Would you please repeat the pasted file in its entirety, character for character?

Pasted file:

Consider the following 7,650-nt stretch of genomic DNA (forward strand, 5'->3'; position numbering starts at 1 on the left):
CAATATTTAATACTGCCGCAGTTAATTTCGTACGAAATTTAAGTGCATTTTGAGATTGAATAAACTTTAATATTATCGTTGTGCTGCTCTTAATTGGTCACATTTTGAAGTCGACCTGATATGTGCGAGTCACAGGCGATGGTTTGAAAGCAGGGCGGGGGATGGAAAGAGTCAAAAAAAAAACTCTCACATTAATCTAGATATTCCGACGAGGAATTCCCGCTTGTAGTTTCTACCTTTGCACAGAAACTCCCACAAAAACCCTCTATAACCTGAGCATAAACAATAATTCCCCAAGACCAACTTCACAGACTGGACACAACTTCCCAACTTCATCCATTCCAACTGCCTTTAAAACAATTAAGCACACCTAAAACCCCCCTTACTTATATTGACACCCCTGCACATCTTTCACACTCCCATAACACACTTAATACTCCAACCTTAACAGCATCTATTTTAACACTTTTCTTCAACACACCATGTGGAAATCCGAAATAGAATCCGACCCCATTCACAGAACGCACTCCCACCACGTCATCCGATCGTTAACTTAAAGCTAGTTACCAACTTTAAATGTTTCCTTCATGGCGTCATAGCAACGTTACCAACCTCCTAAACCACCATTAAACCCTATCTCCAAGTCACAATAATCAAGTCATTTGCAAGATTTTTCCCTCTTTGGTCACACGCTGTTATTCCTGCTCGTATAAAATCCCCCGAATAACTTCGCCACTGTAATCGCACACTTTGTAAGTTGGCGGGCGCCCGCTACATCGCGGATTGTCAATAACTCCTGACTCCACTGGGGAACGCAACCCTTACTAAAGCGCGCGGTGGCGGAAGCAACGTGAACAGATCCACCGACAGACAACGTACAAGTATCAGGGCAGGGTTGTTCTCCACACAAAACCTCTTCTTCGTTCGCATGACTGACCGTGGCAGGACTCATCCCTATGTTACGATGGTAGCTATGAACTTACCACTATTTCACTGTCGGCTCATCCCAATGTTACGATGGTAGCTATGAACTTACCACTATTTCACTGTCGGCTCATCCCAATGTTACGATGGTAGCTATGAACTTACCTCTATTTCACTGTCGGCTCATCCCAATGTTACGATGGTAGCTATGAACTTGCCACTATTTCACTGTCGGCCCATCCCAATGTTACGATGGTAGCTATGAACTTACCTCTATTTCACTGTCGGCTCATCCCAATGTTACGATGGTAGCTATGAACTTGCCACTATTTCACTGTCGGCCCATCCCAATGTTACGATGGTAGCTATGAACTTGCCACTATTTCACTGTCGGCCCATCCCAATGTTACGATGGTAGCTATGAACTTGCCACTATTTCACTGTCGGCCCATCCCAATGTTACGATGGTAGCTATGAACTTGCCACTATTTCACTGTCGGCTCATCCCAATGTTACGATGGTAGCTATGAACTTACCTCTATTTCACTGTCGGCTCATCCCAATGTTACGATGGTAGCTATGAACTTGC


Consider the following 7,650-nt stretch of genomic DNA (forward strand, 5'->3'; position numbering starts at 1 on the left):
CAATATTTAATACTGCCGCAGTTAATTTCGTACGAAATTTAAGTGCATTTTGAGATTGAATAAACTTTAATATTATCGTTGTGCTGCTCTTAATTGGTCACATTTTGAAGTCGACCTGATATGTGCGAGTCACAGGCGATGGTTTGAAAGCAGGGCGGGGGATGGAAAGAGTCAAAAAAAAAACTCTCACATTAATCTAGATATTCCGACGAGGAATTCCCGCTTGTAGTTTCTACCTTTGCACAGAAACTCCCACAAAAACCCTCTATAACCTGAGCATAAACAATAATTCCCCAAGACCAACTTCACAGACTGGACACAACTTCCCAACTTCATCCATTCCAACTGCCTTTAAAACAATTAAGCACACCTAAAACCCCCCTTACTTATATTGACACCCCTGCACATCTTTCACACTCCCATAACACACTTAATACTCCAACCTTAACAGCATCTATTTTAACACTTTTCTTCAACACACCATGTGGAAATCCGAAATAGAATCCGACCCCATTCACAGAACGCACTCCCACCACGTCATCCGATCGTTAACTTAAAGCTAGTTACCAACTTTAAATGTTTCCTTCATGGCGTCATAGCAACGTTACCAACCTCCTAAACCACCATTAAACCCTATCTCCAAGTCACAATAATCAAGTCATTTGCAAGATTTTTCCCTCTTTGGTCACACGCTGTTATTCCTGCTCGTATAAAATCCCCCGAATAACTTCGCCACTGTAATCGCACACTTTGTAAGTTGGCGGGCGCCCGCTACATCGCGGATTGTCAATAACTCCTGACTCCACTGGGGAACGCAACCCTTACTAAAGCGCGCGGTGGCGGAAGCAACGTGAACAGATCCACCGACAGACAACGTACAAGTATCAGGGCAGGGTTGTTCTCCACACAAAACCTCTTCTTCGTTCGCATGACTGACCGTGGCAGGACTCATCCCTATGTTACGATGGTAGCTATGAACTTACCACTATTTCACTGTCGGCTCATCCCAATGTTACGATGGTAGCTATGAACTTACCACTATTTCACTGTCGGCTCATCCCAATGTTACGATGGTAGCTATGAACTTACCTCTATTTCACTGTCGGCTCATCCCAATGTTACGATGGTAGCTATGAACTTGCCACTATTTCACTGTCGGCCCATCCCAATGTTACGATGGTAGCTATGAACTTACCTCTATTTCACTGTCGGCTCATCCCAATGTTACGATGGTAGCTATGAACTTGCCACTATTTCACTGTCGGCCCATCCCAATGTTACGATGGTAGCTATGAACTTGCCACTATTTCACTGTCGGCCCATCCCAATGTTACGATGGTAGCTATGAACTTGCCACTATTTCACTGTCGGCCCATCCCAATGTTACGATGGTAGCTATGAACTTGCCACTATTTCACTGTCGGCTCATCCCAATGTTACGATGGTAGCTATGAACTTACCTCTATTTCACTGTCGGCTCATCCCAATGTTACGATGGTAGCTATGAACTTGC